01:00 PM  02:00 PM


Undergraduate Colloquium:Easytoexplain but hardtosolve problems in Convex Geometry
Jesus De Loera (University of California, Davis)

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 Abstract
 Examples of convex sets are balls, cubes, triangles. These are figures that do not have "holes" or "valleys". Unknown to most people convex bodies are finding more and more applications in such diverse fields as optimization, statistics, algebra, or computer science. In this talk we will convince the audience that there is life after calculus and that even the most seasoned of mathematicians can't solve easy questions about convex bodies.
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02:00 PM  02:30 PM


Introduction to MSRI

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02:00 PM  05:00 PM


Undergraduate minicourse on the Calculus of Analytic Critical Points
Brendan Hassett (Brown University)

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 Abstract
 Every calculus student learns the secondderivative test for critical points: Depending on the sign of the second derivative, we can decide whether the critical point is a maximum or minimum. However, the test is inconclusive if the second derivative is zero. For functions in two variables, there is a secondderivative test for critical points using the matrix of secondorder partial derivatives. This works well when the determinant of this matrix is nonzero; these are called nondegenerate critical points.
Over the last three years, undergraduate students at Rice University have been doing research on critical points of analytic functions in two variables, classifying degenerate critical points using invariants generalizing those from multivariable calculus. Their work revolves around developing computational techniques for evaluating these invariants efficiently. We will present these techniques, as well as the mathematical principles underlying them.
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02:30 PM  03:00 PM


Break

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03:00 PM  04:00 PM


Most Hard Equations are Easy
J. Maurice Rojas (Texas A & M University)

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 Abstract
 While randomization has long been used profitably in optimization and computer science, it's importance in algebraic geometry has only recently been realized. In particular, the study of random systems of equations leads to some beautiful interactions between geometry, applications, and algorithmic complexity.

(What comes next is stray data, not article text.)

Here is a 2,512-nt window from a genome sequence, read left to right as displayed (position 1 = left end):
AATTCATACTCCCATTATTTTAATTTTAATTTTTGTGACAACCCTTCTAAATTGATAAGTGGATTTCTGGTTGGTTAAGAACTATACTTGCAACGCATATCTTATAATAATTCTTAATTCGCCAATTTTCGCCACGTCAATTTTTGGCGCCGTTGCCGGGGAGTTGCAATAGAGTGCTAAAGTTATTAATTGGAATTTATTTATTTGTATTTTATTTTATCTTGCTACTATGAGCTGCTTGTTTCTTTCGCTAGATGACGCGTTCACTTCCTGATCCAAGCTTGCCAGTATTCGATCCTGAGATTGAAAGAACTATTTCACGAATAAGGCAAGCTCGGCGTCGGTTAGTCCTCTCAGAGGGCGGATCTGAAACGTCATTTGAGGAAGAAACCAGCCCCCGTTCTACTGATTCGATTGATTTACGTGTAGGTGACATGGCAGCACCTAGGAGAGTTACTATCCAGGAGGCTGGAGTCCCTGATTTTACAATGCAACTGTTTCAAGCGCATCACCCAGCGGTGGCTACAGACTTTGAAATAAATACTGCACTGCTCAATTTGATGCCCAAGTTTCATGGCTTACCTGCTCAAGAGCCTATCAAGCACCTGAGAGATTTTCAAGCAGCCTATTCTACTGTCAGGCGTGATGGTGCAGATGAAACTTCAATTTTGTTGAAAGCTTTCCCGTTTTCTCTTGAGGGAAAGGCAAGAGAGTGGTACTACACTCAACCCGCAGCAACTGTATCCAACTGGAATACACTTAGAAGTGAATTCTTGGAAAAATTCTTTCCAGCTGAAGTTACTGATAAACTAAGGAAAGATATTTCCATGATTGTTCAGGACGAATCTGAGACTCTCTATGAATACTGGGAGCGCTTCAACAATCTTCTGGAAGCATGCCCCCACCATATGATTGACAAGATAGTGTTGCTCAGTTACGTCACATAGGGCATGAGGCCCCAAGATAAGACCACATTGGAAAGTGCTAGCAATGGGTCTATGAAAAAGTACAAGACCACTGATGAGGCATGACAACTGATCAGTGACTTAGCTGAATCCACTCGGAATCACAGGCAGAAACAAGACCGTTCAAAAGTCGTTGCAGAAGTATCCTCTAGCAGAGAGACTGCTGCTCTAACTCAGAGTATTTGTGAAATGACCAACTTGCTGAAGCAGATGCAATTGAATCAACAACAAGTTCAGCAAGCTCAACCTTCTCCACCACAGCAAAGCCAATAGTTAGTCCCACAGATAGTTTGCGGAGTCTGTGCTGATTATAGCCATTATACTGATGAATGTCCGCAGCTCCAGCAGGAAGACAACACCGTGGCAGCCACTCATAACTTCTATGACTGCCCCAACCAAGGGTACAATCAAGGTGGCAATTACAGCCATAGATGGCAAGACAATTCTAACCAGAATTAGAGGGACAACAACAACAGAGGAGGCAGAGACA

We survey some of these developments from the point of view of polynomial system solving, focusing particularly on real (as opposed to complex) solutions. We will also see how centuriesold questions on counting real solutions can be solved with modern ideas from algebraic geometry (and a little randomization).
No background in algebraic geometry or algorithms is assumed.
 Supplements



04:00 PM  05:00 PM


Ergodic Ramsey Theory
Vitaly Bergelson

 Location
 
 Video


 Abstract
 The main focus of this introductory lecture is the fascinating interplay between ergodic theory, Ramsey theory and Diophantine analysis.
Ergodic theory has its roots in statistical and celestial mechanics and studies such phenomena as recurrence and uniform distribution of orbits.
Ramsey theory, a branch of combinatorics, is concerned with the phenomenon of preservation of highly organized structures under finite partitions.
Diophantine analysis concerns itself with integer and rational solutions of systems of polynomial equations.
We will start with some examples which demonstrate the usefulness of the ergodic approach to combinatorics and number theory. The discussion will naturally lead us to some fascinating recent developments such as the celebrated GreenTao theorem on arithmetic progressions in primes. We will conclude by formulating and discussing some natural open problems.
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